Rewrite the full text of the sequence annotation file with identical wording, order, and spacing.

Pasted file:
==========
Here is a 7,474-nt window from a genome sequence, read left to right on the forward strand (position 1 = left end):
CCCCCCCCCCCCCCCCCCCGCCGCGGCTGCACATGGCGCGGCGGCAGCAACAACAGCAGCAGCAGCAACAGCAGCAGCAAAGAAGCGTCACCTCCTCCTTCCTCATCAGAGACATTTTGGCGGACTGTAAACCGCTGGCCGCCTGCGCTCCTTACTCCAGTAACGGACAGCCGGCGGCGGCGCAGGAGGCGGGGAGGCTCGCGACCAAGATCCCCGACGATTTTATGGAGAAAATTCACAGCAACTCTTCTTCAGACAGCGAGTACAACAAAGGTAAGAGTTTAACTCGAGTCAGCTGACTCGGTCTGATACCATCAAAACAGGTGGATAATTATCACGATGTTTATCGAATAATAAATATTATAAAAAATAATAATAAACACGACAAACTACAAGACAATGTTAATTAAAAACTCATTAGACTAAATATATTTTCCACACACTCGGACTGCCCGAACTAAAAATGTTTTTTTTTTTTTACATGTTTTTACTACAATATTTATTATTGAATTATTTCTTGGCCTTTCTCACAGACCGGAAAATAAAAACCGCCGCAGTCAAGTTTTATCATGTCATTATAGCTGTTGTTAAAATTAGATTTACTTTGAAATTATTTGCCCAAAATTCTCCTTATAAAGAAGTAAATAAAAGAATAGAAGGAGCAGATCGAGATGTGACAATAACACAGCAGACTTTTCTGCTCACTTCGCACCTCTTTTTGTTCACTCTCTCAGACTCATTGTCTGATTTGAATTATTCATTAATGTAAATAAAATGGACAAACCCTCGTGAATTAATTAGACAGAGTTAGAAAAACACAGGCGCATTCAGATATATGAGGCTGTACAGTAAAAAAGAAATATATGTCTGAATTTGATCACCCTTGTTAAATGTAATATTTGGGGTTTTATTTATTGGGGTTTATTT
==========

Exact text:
Here is a 7,474-nt window from a genome sequence, read left to right on the forward strand (position 1 = left end):
CCCCCCCCCCCCCCCCCCCGCCGCGGCTGCACATGGCGCGGCGGCAGCAACAACAGCAGCAGCAGCAACAGCAGCAGCAAAGAAGCGTCACCTCCTCCTTCCTCATCAGAGACATTTTGGCGGACTGTAAACCGCTGGCCGCCTGCGCTCCTTACTCCAGTAACGGACAGCCGGCGGCGGCGCAGGAGGCGGGGAGGCTCGCGACCAAGATCCCCGACGATTTTATGGAGAAAATTCACAGCAACTCTTCTTCAGACAGCGAGTACAACAAAGGTAAGAGTTTAACTCGAGTCAGCTGACTCGGTCTGATACCATCAAAACAGGTGGATAATTATCACGATGTTTATCGAATAATAAATATTATAAAAAATAATAATAAACACGACAAACTACAAGACAATGTTAATTAAAAACTCATTAGACTAAATATATTTTCCACACACTCGGACTGCCCGAACTAAAAATGTTTTTTTTTTTTTACATGTTTTTACTACAATATTTATTATTGAATTATTTCTTGGCCTTTCTCACAGACCGGAAAATAAAAACCGCCGCAGTCAAGTTTTATCATGTCATTATAGCTGTTGTTAAAATTAGATTTACTTTGAAATTATTTGCCCAAAATTCTCCTTATAAAGAAGTAAATAAAAGAATAGAAGGAGCAGATCGAGATGTGACAATAACACAGCAGACTTTTCTGCTCACTTCGCACCTCTTTTTGTTCACTCTCTCAGACTCATTGTCTGATTTGAATTATTCATTAATGTAAATAAAATGGACAAACCCTCGTGAATTAATTAGACAGAGTTAGAAAAACACAGGCGCATTCAGATATATGAGGCTGTACAGTAAAAAAGAAATATATGTCTGAATTTGATCACCCTTGTTAAATGTAATATTTGGGGTTTTATTTATTGGGGTTTATTT